Schmidt Happens

By: 
Jessi Pierce

Nate Schmidt never subscribed to the “stick to hockey” mantra. Being a one-sport athlete didn’t appeal to the kid from St. Cloud, Minn., at least not until he came to that crossroad. And that formula seems to have worked well for the 30-year-old defenseman who is entering his 10th professional hockey season and first with the Winnipeg Jets. 

Schmidt’s movement from the field to track and rink to court was no coincidence. There was his instant love of sports, sure, but he also credits the strategic parenting of his father, Tom, for much of his success. 

“My dad had this rule that if you weren’t going to be involved in sports or some type of extracurriculars, you had to work. So for me, it was hockey, baseball, football, soccer—I even picked up track and field on Saturday mornings—anything so I didn’t have to go to work,” Schmidt says with his familiar ear-to-ear grin. 

“I think everyone’s so focused on not falling behind in any particular sport, but you lose so much when you’re not playing different sports. There are all these little things, like hand-eye coordination and movements that you can use to your advantage in other sports. … The more athletic you can be, the better off you’re going to be in hockey.”

 

‘Did You Work Hard Today?’ 

Ironically, while Schmidt initially got involved in sports to avoid working, it was his work ethic that made him stand out on the ice. 

“My dad never asked me about my mistakes or how many goals I scored,” Schmidt recalls. “Instead he would ask: ‘Did you work hard today?’ And I’d rattle off my stats and he’d be like, ‘No, I asked if you worked hard today.’ He wanted to make sure I was always putting my best foot forward. So, I always did. I learned that’s when you’re truly proud of yourself.”

“I think everyone’s so focused on not falling behind in any particular sport, but you lose so much when you’re not playing different sports. There are all these little things, like hand-eye coordination and movements that you can use to your advantage in other sports. … The more athletic you can be, the better off you’re going to be in hockey.”

—Nate Schmidt

As a late bloomer, Schmidt quickly found how effective hard work is at every level. When he was cut from his Squirt A team, he came back stronger the following season. He would eventually make every A team he tried out for all the way through high school, where as a junior he led all defensemen in the state of Minnesota with 45 points (21 goals, 24 assists) in just 25 games. 

When he was getting minimal minutes at the University of Minnesota, he opted to fill in a few games at forward, a position he admits never really suited him.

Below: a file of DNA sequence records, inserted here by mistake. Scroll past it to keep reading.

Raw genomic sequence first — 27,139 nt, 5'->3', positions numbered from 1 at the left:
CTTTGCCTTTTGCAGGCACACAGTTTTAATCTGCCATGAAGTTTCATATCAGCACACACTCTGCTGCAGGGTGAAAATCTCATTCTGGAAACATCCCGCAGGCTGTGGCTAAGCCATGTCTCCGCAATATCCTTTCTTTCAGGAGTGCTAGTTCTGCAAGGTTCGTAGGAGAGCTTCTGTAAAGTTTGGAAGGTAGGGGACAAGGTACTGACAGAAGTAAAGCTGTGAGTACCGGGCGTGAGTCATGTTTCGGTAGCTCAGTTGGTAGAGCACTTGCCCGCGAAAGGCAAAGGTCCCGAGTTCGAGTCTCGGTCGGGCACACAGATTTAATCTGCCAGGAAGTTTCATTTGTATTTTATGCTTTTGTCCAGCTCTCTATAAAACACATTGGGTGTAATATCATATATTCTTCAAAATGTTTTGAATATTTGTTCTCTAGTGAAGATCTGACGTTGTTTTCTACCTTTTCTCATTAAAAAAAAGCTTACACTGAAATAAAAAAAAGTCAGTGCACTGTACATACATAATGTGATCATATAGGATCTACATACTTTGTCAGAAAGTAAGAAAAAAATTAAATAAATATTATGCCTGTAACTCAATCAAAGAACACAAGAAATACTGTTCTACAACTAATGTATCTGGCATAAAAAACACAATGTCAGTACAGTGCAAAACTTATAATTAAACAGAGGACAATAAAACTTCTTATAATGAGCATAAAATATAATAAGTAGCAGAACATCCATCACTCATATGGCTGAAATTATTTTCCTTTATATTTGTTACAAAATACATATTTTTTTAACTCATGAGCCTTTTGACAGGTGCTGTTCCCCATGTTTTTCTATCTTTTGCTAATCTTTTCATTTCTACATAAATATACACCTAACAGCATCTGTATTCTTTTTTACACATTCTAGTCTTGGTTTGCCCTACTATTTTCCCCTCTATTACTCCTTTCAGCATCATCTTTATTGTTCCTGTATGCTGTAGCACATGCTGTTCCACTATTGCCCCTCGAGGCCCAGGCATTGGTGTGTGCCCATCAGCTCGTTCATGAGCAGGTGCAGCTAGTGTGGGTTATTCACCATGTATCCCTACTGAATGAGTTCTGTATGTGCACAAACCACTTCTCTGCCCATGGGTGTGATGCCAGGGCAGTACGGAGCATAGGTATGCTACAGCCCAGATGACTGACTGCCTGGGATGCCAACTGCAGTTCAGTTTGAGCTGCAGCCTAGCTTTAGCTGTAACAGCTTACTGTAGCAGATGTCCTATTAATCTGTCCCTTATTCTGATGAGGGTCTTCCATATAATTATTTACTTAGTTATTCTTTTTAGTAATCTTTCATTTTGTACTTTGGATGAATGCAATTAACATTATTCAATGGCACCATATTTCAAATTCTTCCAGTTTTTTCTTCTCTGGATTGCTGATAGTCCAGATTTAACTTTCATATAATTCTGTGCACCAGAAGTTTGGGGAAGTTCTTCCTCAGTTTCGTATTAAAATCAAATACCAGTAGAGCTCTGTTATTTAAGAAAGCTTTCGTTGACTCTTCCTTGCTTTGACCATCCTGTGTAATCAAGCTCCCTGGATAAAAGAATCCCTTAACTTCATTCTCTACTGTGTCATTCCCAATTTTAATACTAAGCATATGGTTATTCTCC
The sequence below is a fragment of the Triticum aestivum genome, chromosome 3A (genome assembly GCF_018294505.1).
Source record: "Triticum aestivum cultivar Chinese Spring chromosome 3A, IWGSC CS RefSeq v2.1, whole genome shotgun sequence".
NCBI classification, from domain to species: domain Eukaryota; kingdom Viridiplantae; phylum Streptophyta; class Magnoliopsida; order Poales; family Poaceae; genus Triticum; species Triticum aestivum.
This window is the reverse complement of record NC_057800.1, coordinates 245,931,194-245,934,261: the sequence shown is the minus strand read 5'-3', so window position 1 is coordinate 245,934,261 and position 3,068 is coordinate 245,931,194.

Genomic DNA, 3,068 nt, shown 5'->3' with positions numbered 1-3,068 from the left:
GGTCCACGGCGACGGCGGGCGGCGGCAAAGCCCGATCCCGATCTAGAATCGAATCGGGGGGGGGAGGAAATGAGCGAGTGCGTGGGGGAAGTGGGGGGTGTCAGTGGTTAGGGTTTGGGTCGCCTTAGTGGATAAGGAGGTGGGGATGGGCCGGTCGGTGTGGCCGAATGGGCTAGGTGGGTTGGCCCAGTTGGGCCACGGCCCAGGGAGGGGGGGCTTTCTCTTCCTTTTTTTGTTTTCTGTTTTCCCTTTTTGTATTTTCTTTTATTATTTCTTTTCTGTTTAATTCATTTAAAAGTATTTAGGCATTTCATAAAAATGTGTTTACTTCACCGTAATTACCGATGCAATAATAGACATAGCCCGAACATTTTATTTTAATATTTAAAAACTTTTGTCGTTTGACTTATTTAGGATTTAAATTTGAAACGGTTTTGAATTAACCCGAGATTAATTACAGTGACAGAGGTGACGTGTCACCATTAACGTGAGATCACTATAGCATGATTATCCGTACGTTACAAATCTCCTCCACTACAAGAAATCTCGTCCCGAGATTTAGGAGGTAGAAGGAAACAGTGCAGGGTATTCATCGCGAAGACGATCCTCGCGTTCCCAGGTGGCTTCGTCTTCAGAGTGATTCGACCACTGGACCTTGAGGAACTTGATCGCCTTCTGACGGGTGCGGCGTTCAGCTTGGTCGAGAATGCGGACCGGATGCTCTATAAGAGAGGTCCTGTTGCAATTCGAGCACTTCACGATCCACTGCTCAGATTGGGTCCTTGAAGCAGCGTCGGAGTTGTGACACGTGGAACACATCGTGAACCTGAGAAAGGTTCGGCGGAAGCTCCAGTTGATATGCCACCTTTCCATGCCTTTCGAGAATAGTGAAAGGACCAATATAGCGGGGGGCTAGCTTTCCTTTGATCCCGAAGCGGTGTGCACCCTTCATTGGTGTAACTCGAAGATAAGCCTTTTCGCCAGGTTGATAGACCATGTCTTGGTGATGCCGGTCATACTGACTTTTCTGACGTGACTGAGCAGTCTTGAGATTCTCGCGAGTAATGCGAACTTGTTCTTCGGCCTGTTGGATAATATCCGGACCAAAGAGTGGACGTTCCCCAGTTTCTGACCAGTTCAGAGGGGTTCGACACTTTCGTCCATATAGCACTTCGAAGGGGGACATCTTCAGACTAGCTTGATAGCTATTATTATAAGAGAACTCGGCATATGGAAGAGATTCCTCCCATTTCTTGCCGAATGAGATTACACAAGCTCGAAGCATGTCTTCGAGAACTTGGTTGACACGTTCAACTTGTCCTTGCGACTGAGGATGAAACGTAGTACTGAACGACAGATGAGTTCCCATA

“I get a very uneasy feeling when there are people behind me on the ice,” he says. “That’s probably why I’m a defenseman.” 

When he went undrafted into the NHL, Schmidt proved himself enough to the Washington Capitals to earn an entry-level contract, but bounced between the Hershey Bears of the American Hockey League and Washington for his first three professional seasons. 

Schmidt eventually became a mainstay on the blue line in 2015, a role he’s held onto with every team he’s played on, including Vegas, Vancouver and now Winnipeg. 

“Not everything’s going to be perfect,” says Schmidt, who owns 34 goals and 155 points in 450 NHL games. “I was one of the first cuts at camp. Then a guy gets hurt, I get called up and then get sent back down. There’s so many rollercoasters that you don’t really see when you’re in it. You only see yourself in that moment. I remember my first year as a pro, just being like, I can’t do anything about some of these things and just trying to take that outlook.

“It goes back to hard work. As long as you feel good about your body of work, then you can kind of walk away from things with your head held high and say, ‘Ya know what, I put my best foot forward and however it works and whatever happens, happens and I can’t do anything after that.’

“Hockey’s so short. We have the rest of our lives to live. We can’t take this job too seriously.” 

 

‘Did You Have Fun?’

Not taking it too seriously was another point of emphasis from Schmidt’s dad. 

“There was no pouting after a bad game or about being cut. If you pout, it means you’re not having fun; and if you’re not having fun, then we’re not taking you back,” Schmidt recalls his dad saying. “So I knew as long as I was having fun, my parents would keep bringing me back to hockey. Luckily, having fun was the easy part. There were your friends and the competition. Hockey was always a ton of fun.” 

Schmidt was reminded of the fun even in the face of adversity. When he was exposed by the Capitals in the 2017 expansion draft and ultimately selected by the Golden Knights, then-Washington coach, Barry Trotz had one thing to say: 

“I remember Barry saying, ‘Schmitty, I know it sucks right now, but trust me, you’re going to have so much fun no matter if you win, lose or whatever, it’s going to be an awesome time,’” recalls Schmidt, who went on to score a career-high 36 points with the expansion club. 

“Sure enough, he was exactly right. I didn’t realize we were going to see him later in the year [in a loss to Washington in the Stanley Cup Finals] but it was just something that was so fun. It was like Peewee hockey or the AHL all over again. We were a real team that never left each other’s side.”  

Schmidt and the labeled ‘misfits’ of the Golden Knights continued to enjoy success the next two seasons before he was traded to the Canucks ahead of the 2020-21 shortened season. He was traded again this past summer to Winnipeg. 

“Trades are part of the business, and some are tougher to swallow than others,” he says. “But as long as you stay true to you, have fun and work hard, the rest will fall in line.”P

 

Jessi Pierce is a freelance writer and podcast host covering the NHL in St. Paul, Minn.

Issue: 
2021-09

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